Burundi’s government came out well too. Cash from the salary taxes and the relief from paying the human resources of thousands of soldiers a month were enough to inject 6 billion Burundian francs (about $45 million dollars) into the annual budget, according to the senator.

Better training

On top of the financial incentives, the United States in particular often offers something else that African militaries need: top notch training. When the Nigerian military was considering sending troops to an AU-UN mission in Darfur late last decade, for example, “There was concern for the development of capacity,” recalls former US Ambassador to Nigeria John Campbell.  Part of that meant Nigeria’s participation in a US State Department program called Africa Contingency Operations Training and Assistance (ACOTA), which offers boot camp-like courses for peacekeeping forces, from rank-and-file prep to officer training. Washington spent $11 million training Nigerian troops in 2009.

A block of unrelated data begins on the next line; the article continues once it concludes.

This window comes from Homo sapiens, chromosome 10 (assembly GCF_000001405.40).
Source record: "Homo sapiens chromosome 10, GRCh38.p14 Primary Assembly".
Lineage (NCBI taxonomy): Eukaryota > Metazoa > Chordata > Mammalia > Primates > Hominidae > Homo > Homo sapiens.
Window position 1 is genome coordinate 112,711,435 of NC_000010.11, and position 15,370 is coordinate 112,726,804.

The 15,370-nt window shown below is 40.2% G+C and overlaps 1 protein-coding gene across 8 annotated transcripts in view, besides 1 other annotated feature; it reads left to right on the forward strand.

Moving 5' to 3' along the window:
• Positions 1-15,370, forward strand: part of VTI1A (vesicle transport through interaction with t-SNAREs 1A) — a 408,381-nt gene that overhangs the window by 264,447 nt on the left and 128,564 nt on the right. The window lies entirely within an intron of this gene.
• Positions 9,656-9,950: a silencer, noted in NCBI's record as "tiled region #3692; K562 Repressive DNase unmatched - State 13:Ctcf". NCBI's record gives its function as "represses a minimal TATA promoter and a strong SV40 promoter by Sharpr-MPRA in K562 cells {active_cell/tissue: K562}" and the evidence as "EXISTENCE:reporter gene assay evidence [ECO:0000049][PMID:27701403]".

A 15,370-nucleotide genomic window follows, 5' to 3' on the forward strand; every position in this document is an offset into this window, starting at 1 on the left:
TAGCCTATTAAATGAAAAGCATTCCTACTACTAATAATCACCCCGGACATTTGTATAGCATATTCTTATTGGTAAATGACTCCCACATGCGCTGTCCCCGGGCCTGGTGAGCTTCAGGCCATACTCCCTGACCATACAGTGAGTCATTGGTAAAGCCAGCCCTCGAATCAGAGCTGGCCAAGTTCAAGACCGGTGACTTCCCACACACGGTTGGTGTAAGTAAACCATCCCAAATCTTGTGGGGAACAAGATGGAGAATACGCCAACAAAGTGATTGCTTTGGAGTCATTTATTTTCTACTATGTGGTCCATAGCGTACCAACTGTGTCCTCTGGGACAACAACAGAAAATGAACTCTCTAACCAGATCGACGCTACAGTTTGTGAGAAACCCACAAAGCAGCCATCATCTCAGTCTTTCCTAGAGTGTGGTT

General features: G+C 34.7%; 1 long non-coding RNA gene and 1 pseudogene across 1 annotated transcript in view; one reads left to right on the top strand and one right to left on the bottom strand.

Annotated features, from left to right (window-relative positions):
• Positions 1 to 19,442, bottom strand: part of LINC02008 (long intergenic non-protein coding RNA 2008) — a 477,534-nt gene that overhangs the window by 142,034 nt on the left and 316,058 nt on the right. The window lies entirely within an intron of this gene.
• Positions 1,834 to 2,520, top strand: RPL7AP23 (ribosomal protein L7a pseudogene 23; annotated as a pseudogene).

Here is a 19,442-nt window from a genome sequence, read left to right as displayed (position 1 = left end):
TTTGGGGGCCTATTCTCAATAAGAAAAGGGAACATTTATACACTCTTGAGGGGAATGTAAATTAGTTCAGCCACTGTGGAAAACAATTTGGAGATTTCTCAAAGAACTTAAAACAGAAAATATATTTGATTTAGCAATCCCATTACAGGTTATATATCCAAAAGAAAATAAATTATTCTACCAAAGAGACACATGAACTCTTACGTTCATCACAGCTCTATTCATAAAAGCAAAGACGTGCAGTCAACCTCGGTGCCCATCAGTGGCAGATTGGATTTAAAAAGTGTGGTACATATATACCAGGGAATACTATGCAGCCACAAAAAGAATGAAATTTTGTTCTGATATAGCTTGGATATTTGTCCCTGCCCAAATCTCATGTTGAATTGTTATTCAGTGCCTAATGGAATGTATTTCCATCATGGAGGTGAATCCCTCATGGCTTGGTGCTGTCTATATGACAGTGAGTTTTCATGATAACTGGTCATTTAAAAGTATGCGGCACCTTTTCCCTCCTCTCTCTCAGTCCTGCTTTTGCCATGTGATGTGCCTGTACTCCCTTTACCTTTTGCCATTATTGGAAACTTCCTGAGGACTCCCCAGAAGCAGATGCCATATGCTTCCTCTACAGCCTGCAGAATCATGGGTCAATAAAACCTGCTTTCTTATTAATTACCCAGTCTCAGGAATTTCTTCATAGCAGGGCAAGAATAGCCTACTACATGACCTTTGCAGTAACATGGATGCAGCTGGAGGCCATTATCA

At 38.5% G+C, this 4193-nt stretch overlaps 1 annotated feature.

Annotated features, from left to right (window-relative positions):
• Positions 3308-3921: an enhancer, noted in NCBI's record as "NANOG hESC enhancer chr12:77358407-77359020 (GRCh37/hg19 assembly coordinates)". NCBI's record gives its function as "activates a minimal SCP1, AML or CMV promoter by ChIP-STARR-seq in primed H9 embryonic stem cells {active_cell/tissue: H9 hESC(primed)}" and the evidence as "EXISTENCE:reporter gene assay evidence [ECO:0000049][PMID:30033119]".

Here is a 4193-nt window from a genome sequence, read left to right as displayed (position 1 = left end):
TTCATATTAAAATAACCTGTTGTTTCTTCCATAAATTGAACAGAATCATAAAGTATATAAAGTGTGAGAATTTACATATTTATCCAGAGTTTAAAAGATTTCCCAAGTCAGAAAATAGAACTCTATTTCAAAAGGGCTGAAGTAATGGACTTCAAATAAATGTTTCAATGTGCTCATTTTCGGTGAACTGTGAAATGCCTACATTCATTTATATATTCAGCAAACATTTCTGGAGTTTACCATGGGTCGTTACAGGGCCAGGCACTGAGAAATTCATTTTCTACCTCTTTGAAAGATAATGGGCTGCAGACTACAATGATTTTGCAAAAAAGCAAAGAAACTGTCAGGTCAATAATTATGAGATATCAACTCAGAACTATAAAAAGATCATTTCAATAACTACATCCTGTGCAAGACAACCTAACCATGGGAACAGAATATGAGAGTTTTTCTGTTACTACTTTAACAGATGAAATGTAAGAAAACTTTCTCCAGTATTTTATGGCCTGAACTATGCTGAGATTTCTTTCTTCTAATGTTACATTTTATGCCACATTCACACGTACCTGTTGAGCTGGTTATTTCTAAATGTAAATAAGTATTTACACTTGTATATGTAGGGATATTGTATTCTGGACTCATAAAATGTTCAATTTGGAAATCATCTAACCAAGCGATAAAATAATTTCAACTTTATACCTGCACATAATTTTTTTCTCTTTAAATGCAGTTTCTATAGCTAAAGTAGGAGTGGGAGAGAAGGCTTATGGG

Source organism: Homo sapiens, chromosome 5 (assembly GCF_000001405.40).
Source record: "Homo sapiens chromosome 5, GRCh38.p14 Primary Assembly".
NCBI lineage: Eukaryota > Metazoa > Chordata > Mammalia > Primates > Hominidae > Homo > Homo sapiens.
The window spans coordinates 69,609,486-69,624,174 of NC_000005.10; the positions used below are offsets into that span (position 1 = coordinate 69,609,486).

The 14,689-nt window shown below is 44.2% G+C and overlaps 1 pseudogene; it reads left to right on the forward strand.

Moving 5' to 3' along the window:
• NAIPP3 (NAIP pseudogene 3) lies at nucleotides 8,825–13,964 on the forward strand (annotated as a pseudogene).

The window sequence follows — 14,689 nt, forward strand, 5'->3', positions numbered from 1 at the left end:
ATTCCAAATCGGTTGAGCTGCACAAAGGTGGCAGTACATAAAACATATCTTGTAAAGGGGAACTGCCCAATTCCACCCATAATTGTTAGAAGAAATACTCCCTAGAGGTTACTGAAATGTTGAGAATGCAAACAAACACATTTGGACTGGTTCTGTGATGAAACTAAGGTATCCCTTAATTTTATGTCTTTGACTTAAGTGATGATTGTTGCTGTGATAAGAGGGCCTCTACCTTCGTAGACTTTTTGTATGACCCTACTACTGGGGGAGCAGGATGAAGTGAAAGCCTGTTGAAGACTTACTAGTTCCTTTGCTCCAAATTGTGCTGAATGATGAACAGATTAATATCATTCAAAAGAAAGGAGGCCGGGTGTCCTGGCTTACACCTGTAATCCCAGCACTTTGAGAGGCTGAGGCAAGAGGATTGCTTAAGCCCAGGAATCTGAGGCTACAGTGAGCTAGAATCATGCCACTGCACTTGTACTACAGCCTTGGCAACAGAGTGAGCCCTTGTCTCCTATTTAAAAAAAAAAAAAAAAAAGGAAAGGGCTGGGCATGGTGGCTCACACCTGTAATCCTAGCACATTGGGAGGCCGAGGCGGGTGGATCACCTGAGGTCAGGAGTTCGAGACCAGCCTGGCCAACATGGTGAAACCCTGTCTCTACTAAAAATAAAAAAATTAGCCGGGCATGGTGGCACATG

In Burundi, this same program contracted Northrop Grumman to train the Burundian military battalion by battalion, 10 weeks at a time. The sixteenth such battalion will conclude the course in January, according to a Western diplomat who was not authorized to speak on behalf of their capital on the matter.

Burundi’s government asked the United States to train the entire military, rather than just those troops destined to join Amisom, a request the US agreed to. The ACOTA contract is expected to run until 2013.